Dec 23, 2008

What's Wrong with Baseball

Alright. About the worst news a Red Sox fan can get occurred today. After spending weeks courting free agent Mark Teixeira and offering one of the highest contracts in baseball history, at the last minute today the Yankees swept in with 12 million dollars more and landed the big fish. Nevermind that I am a Red Sox fan and am feeling quite a bit of jealousy right now. I can acknowledge that. Never mind that the Red Sox had just as much of an opportunity to meet Teixeira's demands and fell short because they wouldn't give 1.5 million more to an already overpriced contract.

The Yankees have once again proved what is wrong with the current state of baseball operations. They have shown once again that they are the best team money can buy. They have shown that they are more concerned with flaunting their enormous revenue stream than they are with fair and balanced competition. After all, aren't greed, indulgence, buying your way to power the new American way? Isn't it just sound economics to build your own empire without regard to how your decisions affect your competitors. It's the Wal-Mart way!

So far this off-season, the Yankees have signed three high price free agents and have committed $400 million dollars over the next 8 years. They have pulled out of their deep pockets and snagged the big ones. Some will say that fans shouldn't be upset because the Yankees are just taking their profits and putting it back into the product for their fans. They say that the Yankees actually cleared $88 million off their payroll this year and have only spent $65 million. They say that the Yankees are just trying to reward their fans with the best baseball team they can. To that I say "Bull Butter!"

Let's first remember that the $88 million that the Yankees cleared off their payroll is twice as much as the payrolls of teams like the Rays, Royals, and other small market teams. Those teams can't clear that much off. Let's also remember that the Yankees have more income than any other team. With their YES Network, their large (and increasing) ticket prices, and their other business means that they have more revenue to spend than any other team. Their payroll last year was over $200 million dollars and they just paid a $26 million luxury tax (Something that Bud Selig seems to enjoy). They just finished a $1 billion stadium and in the process received millions of dollars from New York city residents through taxes.

Let's remember that the Yankees now currently own the 4 highest paid contracts in professional baseball (ARod, Jeter, Sabathia, and Teixeira). 4! The Yankees have 7 of the highest 10 contracts in the history of professional baseball. That just sounds wrong. It's not about fairness, it's about balance and making sure that every team that suits up in March will have an equal opportunity to compete. It's about fans in Kansas City, and Cincinnati, and Oakland actually having a something to root for other than a .500 record. There are fans in some cities that have grown up without knowing what a playoff team looks like for most of the last 20+ years. No team has taken advantage of the Free Agent system than the Yankees.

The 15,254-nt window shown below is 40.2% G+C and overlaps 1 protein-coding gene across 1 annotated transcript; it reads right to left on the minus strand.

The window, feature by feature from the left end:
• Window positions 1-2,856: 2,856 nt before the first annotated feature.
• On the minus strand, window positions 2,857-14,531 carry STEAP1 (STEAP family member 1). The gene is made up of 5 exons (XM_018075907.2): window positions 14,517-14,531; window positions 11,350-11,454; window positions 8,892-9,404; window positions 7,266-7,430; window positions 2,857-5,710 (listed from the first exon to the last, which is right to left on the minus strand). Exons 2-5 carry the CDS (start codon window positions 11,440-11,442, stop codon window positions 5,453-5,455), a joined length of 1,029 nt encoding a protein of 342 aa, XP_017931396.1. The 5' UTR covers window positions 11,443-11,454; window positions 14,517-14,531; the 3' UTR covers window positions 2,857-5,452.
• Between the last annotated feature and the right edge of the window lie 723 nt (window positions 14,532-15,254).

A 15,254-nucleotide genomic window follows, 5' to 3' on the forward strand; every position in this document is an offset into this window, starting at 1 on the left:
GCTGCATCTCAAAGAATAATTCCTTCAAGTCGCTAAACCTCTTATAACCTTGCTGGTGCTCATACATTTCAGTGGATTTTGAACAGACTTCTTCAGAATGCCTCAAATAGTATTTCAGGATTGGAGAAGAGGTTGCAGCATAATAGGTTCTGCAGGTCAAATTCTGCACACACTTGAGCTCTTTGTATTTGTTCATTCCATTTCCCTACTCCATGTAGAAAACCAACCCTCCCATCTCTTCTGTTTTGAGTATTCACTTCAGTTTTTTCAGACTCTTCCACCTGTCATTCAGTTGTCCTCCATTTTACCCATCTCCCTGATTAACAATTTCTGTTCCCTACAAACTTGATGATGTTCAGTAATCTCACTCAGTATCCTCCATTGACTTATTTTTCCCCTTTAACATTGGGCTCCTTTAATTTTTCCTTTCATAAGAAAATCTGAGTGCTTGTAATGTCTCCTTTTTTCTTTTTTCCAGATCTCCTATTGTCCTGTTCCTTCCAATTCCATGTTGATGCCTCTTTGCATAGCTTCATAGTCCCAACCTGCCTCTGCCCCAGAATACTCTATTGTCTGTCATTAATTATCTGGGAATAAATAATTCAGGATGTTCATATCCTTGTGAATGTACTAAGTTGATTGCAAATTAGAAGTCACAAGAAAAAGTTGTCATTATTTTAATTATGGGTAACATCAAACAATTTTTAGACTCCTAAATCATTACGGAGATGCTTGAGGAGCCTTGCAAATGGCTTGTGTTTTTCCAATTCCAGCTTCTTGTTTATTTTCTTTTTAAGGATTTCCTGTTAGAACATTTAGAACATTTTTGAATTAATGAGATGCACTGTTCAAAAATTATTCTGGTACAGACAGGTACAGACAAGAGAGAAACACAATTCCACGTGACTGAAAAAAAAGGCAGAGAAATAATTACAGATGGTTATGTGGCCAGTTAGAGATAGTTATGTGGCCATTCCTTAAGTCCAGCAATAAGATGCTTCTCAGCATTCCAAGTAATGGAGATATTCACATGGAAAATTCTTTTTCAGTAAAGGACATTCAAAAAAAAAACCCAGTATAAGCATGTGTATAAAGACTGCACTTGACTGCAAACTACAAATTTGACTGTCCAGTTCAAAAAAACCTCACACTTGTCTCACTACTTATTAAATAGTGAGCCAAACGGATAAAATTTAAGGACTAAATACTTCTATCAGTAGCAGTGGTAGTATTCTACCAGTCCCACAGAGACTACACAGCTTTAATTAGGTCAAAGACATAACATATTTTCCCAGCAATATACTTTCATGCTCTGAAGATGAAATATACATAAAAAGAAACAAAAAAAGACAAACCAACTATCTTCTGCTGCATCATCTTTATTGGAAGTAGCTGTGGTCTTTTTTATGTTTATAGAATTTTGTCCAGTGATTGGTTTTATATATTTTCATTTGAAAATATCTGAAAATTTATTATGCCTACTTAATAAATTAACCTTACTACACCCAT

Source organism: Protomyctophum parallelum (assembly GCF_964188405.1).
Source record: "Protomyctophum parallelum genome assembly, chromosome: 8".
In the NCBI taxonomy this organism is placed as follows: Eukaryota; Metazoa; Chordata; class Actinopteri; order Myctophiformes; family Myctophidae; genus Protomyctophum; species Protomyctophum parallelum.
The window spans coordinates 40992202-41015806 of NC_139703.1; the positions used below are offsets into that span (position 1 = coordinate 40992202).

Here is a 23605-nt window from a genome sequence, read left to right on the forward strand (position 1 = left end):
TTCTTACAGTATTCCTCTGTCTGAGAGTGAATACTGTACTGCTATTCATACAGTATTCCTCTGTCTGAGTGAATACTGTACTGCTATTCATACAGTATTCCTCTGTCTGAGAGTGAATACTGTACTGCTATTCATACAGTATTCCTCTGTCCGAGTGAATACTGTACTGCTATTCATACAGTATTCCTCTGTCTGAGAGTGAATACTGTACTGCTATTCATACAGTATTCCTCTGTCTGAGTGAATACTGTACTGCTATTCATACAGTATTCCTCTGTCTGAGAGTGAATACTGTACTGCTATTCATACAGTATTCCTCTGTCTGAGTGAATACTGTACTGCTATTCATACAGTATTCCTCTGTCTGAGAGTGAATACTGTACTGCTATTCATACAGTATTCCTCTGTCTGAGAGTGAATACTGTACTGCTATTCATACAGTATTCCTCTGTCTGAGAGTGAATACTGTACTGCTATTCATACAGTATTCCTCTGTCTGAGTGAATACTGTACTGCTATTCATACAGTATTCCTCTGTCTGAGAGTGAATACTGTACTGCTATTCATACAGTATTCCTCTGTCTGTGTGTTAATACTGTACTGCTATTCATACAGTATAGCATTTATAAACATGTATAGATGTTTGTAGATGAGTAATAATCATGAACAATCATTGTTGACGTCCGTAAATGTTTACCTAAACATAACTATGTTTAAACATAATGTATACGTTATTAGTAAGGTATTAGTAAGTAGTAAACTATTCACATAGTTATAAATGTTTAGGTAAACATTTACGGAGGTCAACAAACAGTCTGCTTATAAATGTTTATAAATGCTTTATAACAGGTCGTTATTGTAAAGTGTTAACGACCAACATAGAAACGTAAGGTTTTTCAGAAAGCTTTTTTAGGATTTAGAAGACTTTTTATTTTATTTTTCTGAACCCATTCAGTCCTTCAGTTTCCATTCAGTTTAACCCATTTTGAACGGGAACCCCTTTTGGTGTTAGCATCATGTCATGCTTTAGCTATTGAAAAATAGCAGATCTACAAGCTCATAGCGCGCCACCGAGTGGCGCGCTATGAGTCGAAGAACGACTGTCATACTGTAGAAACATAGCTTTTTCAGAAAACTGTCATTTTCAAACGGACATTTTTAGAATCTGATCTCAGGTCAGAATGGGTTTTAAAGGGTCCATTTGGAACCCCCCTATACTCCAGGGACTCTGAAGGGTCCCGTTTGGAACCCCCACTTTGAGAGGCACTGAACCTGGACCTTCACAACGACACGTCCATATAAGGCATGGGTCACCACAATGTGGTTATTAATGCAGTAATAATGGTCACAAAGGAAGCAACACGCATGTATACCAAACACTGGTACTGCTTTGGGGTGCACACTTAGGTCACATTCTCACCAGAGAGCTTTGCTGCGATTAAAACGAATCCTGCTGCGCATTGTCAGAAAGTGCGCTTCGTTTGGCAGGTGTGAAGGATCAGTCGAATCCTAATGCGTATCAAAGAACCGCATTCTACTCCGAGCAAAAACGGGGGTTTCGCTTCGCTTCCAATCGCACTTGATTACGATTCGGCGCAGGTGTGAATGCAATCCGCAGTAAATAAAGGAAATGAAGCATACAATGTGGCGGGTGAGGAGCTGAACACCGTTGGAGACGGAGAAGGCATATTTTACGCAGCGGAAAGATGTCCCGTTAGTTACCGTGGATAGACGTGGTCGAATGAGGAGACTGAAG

I heard it said today that George Steinbrenner "showed the world that you have to spend money to make money." I understand that principle. Big Daddy George did a good job of helping all teams to evaluate the product they put on the field. He also made the game more about greed than competition. He made it possible for snakes like Scott Boras to make millions of dollars giving small-market teams the shaft. Boras and the Steinbrenners represent all the worst of sports.

Some will say, "Matt, your team has one of the largest payrolls too." I know. I realize that the Red Sox spent $130 million (far short of the Yankees $200 mill). I know that their free agent spending enabled them to compete and win 2 World Series in four years. I know that they are sometimes exploiting the system too. But not this time. This time John Henry and Theo Epstein refused to play Boras' game. And they paid for it too. However, I feel they escaped with a little class. They showed that they were willing to bet on the 2007 World Series MVP and the third best player in the American League (Youk) last year rather than be held hostage to big contracts.

What will be the result? The Yankees will probably be a better team and could (definitely should) have a great record with their monster lineup. The Yanks might even make the playoffs. (You should with the best team money can buy) They may even buy their way to a championship. However, they will not gain respect. They will gain little admiration.

Again, some will say, "You're just jealous Matt. The Yankees gave the Red Sox the shaft again. They did the same thing they did with ARod." I cannot plead innocence. Whenever the Yankees pull one over on the Sox, my jealousy does rise. But so does my hatred for everything the Yankees stand for. I have not always been a Red Sox fan. I have always been a Yankee hater. In the 70's, I was a Reds fan because Pete Rose, George Foster, and Joe Morgan played baseball hard and with class. In the 80's, I was mostly a Tigers fan because I loved the way Alan Trammel and Lou Whitaker played the middle and Kirk Gibson and Jack Morris played with heart and talent. However through all my baseball fandom, I have always had a vitriol for the Yankees. Not because they win, but because of the way they do it. Now, I think I have enough fuel to advance my hatred for many years to come.

Boo Scott Boras. Boo Hank Steinbrenner. Boo the spineless baseball commissioner Bud Selig. Boo the MLB Players Association.